The White House is formally opposing a bill introduced by House Democrats to halt changes to U.S. Postal Service operations until after the coronavirus pandemic and provide billions in funding to the beleaguered agency, one day before lawmakers return to Washington to vote on the measure.
The Office of Management and Budget said in a statement Friday that the Trump administration “strongly opposes” the bill and that President TrumpDonald John TrumpFive takeaways from the Democratic National Convention What we’ll remember from the 2020 Biden convention Chris Wallace labels Biden’s acceptance speech ‘enormously effective’ MORE’s advisers would recommend he veto it should it reach his desk. The White House argues that the bill would add to the challenges currently facing the Postal Service, accusing Democrats of trying to “exploit the COVID-19 pandemic as a pretext for placing counterproductive restrictions on USPS’s already limited operational flexibilities.”
The White House said that the measure would “impose burdensome new requirements on USPS that would make it even harder for USPS to deliver election mail” and subject the agency to litigation risks and costs. The White House also took issue with the $25 billion in Postal Service funding proposed in the coronavirus bill — which it called a “bailout” — because the money would be “arbitrarily” granted to the agency without being linked to the pandemic or the November election.
“This bill is an overreaction to sensationalized media reports that have made evidence-free accusations that USPS has undertaken reforms to achieve political rather than operational objectives,” the statement reads.
The service has been at the center of controversy as a result of changes pursued by Postmaster General Louis DeJoyLouis DeJoyTensions flare as senators grill postmaster general The Hill’s 12:30 Report: Postmaster General attempts to calm mail-in voting fears Postmaster General testifies that ballots will be prioritized for delivery MORE purportedly meant to cut costs at the agency, which has long faced financial trouble.
News reports of mail collection boxes being removed, mail sorting machines disabled and resulting delays in mail have caused alarm among lawmakers. Under pressure, DeJoy said this week he would pause the changes until after the 2020 election but said he still intends to pursue reforms.
Testifying before a Senate panel on Friday, DeJoy pledged to prioritize mail-in ballots over other mail this November and said the agency is “fully capable” of delivering election mail on time. In July, a top Postal Service official had written to almost all states and Washington, D.C., warning that it could not guarantee it would be able to deliver all ballots by Election Day.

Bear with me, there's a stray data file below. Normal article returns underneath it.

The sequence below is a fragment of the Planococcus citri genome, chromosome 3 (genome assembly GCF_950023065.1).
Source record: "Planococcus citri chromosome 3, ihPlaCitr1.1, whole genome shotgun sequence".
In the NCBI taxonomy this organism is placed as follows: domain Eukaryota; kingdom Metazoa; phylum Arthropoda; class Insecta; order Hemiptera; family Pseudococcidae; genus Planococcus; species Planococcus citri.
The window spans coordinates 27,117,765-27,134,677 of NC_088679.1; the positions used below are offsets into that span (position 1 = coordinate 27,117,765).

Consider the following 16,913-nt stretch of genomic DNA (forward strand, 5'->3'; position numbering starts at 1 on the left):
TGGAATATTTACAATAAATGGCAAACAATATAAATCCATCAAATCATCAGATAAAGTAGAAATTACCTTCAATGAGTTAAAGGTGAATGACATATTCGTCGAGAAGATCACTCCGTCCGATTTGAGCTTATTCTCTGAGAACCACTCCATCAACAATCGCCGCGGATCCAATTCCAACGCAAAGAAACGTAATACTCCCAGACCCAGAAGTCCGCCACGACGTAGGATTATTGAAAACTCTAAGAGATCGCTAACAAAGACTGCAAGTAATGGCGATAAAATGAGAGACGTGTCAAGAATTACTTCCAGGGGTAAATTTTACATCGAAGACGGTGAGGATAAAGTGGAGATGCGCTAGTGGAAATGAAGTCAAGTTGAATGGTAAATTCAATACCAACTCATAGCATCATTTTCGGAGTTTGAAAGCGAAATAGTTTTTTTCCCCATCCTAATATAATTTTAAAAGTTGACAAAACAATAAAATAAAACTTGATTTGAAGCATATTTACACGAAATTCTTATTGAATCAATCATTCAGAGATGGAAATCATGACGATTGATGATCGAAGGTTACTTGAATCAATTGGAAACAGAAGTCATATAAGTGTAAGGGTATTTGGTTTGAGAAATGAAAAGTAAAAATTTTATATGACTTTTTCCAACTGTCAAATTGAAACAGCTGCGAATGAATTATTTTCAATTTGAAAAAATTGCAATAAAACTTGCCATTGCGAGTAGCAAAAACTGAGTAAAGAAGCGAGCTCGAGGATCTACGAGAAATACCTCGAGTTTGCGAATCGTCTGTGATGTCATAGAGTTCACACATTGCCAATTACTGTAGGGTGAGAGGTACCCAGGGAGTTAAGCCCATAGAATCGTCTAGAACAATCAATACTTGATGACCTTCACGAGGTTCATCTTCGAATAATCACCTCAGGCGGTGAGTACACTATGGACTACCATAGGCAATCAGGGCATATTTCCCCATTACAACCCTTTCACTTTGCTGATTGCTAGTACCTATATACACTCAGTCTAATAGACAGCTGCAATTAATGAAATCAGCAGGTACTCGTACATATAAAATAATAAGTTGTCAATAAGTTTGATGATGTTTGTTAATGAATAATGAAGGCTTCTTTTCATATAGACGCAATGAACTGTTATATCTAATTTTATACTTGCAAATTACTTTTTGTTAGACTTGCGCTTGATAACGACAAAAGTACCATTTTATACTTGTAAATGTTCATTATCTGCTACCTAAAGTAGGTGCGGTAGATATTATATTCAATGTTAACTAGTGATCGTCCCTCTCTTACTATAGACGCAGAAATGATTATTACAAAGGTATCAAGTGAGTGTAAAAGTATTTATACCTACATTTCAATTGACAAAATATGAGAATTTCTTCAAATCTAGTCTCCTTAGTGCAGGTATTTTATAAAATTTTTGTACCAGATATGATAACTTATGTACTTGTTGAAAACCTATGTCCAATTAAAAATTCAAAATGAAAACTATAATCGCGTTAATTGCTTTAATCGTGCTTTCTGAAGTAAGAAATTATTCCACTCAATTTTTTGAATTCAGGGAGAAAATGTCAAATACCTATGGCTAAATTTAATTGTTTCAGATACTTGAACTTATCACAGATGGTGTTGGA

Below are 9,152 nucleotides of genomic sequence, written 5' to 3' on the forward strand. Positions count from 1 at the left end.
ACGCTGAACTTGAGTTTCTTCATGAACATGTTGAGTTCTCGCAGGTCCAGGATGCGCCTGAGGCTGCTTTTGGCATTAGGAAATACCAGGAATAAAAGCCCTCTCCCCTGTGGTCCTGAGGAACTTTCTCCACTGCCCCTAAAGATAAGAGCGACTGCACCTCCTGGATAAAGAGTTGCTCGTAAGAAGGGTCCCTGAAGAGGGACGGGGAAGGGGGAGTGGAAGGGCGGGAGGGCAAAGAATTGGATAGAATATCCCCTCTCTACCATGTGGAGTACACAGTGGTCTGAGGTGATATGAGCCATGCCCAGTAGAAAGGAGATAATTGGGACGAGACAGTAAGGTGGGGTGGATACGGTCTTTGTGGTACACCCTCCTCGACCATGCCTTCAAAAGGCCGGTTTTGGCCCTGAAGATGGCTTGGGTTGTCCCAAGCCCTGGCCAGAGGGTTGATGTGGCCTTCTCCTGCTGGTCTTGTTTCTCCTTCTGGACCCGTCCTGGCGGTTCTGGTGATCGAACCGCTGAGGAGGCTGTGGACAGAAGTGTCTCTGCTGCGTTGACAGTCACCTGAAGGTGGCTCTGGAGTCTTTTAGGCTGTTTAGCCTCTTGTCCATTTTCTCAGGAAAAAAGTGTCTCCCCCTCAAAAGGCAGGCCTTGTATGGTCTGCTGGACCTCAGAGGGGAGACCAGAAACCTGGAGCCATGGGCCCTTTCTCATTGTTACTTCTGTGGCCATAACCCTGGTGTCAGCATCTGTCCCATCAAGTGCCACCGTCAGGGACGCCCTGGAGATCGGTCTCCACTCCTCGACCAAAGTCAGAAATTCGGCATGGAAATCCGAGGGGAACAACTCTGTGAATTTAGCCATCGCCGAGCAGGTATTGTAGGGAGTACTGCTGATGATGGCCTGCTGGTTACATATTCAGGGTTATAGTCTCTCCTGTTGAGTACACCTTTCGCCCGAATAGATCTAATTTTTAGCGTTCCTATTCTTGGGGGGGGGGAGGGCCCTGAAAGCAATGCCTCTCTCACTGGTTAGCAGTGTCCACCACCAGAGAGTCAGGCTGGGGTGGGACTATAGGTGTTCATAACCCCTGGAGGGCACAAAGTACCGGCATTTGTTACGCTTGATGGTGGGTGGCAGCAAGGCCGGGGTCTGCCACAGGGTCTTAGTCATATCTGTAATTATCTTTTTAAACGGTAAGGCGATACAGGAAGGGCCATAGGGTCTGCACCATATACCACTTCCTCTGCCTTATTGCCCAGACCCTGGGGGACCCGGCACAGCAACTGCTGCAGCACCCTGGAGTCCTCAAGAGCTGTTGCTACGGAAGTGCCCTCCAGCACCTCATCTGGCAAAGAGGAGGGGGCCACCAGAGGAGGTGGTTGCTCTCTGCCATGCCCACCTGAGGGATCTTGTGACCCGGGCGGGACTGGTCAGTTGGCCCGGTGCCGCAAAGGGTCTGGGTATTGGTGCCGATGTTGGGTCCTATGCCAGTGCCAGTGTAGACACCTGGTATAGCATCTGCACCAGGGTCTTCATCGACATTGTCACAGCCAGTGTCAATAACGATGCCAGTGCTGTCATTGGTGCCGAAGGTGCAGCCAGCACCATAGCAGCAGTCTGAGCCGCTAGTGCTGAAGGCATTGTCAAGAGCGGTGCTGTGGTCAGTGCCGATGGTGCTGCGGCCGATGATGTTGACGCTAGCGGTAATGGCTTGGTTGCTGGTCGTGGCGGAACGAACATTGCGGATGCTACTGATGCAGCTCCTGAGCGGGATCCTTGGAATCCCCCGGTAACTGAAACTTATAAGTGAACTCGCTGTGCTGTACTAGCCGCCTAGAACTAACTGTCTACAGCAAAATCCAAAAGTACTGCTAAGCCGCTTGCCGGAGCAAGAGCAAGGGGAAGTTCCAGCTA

Democrats have blasted the operational changes, raising concerns about them being motivated by political thinking. Trump has repeatedly railed against mail-in ballots and claimed that the expansion of mail-in voting would invite widespread fraud, a claim that experts say is unsubstantiated.
The House bill, called the Delivering for America Act, is sponsored by Oversight and Reform Committee Chairwoman Carolyn MaloneyCarolyn Bosher MaloneyThe Hill’s Morning Report – Coronavirus, character and Michelle Obama headline Day 1 for Dems DHS rejects government watchdog finding that top officials were improperly appointed Postmaster general agrees to testify before House panel MORE (D-N.Y.). It would prohibit the Postal Service from implementing changes to operations or level of service in place at the beginning of this year until the end of the coronavirus pandemic and provide $25 billion for the Postal Service’s operations.
Specifically, the bill would stop any changes in the nature of postal services affecting service nationwide; revisions of service standards; closures of any post office or cutback in hours; prohibitions on overtime pay to employees; and changes that would delay mail.
The House is scheduled to vote on the bill Saturday. The vote is likely to be largely symbolic, given that the bill would face an uphill battle in the GOP-controlled Senate and the White House is threatening a veto.
The White House statement Friday signals that Trump is still open to considering Postal Service funding as part of a fifth coronavirus relief package, but talks between the White House and Congress have broken down on that front.
The statement says that the administration looks forward to working with Congress on future coronavirus relief bill that provides help for Americans impacted economically by the virus, noting that any legislation “could also include financial or operational flexibilities to help USPS continue to provide critical services to the American people.”